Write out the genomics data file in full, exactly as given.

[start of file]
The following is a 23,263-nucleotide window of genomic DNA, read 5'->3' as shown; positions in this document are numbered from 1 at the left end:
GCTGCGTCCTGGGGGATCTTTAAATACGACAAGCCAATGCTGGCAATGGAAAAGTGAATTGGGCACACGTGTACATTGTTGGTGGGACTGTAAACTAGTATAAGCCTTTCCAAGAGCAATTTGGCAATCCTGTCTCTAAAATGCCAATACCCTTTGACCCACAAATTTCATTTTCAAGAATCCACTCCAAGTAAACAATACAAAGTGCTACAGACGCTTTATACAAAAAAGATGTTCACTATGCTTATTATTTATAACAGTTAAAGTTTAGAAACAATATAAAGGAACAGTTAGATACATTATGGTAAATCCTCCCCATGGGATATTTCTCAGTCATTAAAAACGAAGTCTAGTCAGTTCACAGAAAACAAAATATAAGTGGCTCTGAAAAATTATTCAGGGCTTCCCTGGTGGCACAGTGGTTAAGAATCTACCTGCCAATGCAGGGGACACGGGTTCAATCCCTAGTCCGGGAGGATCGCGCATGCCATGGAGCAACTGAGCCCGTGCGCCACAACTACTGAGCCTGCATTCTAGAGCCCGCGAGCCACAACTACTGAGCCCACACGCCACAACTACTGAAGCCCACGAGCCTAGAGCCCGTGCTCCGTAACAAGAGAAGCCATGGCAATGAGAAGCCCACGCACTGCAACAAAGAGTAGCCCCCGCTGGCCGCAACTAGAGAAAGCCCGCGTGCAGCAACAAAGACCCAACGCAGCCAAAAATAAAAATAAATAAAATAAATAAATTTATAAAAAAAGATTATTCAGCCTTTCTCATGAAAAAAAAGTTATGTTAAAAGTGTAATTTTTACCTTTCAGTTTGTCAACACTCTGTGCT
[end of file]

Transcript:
The following is a 23,263-nucleotide window of genomic DNA, read 5'->3' as shown; positions in this document are numbered from 1 at the left end:
GCTGCGTCCTGGGGGATCTTTAAATACGACAAGCCAATGCTGGCAATGGAAAAGTGAATTGGGCACACGTGTACATTGTTGGTGGGACTGTAAACTAGTATAAGCCTTTCCAAGAGCAATTTGGCAATCCTGTCTCTAAAATGCCAATACCCTTTGACCCACAAATTTCATTTTCAAGAATCCACTCCAAGTAAACAATACAAAGTGCTACAGACGCTTTATACAAAAAAGATGTTCACTATGCTTATTATTTATAACAGTTAAAGTTTAGAAACAATATAAAGGAACAGTTAGATACATTATGGTAAATCCTCCCCATGGGATATTTCTCAGTCATTAAAAACGAAGTCTAGTCAGTTCACAGAAAACAAAATATAAGTGGCTCTGAAAAATTATTCAGGGCTTCCCTGGTGGCACAGTGGTTAAGAATCTACCTGCCAATGCAGGGGACACGGGTTCAATCCCTAGTCCGGGAGGATCGCGCATGCCATGGAGCAACTGAGCCCGTGCGCCACAACTACTGAGCCTGCATTCTAGAGCCCGCGAGCCACAACTACTGAGCCCACACGCCACAACTACTGAAGCCCACGAGCCTAGAGCCCGTGCTCCGTAACAAGAGAAGCCATGGCAATGAGAAGCCCACGCACTGCAACAAAGAGTAGCCCCCGCTGGCCGCAACTAGAGAAAGCCCGCGTGCAGCAACAAAGACCCAACGCAGCCAAAAATAAAAATAAATAAAATAAATAAATTTATAAAAAAAGATTATTCAGCCTTTCTCATGAAAAAAAAGTTATGTTAAAAGTGTAATTTTTACCTTTCAGTTTGTCAACACTCTGTGCT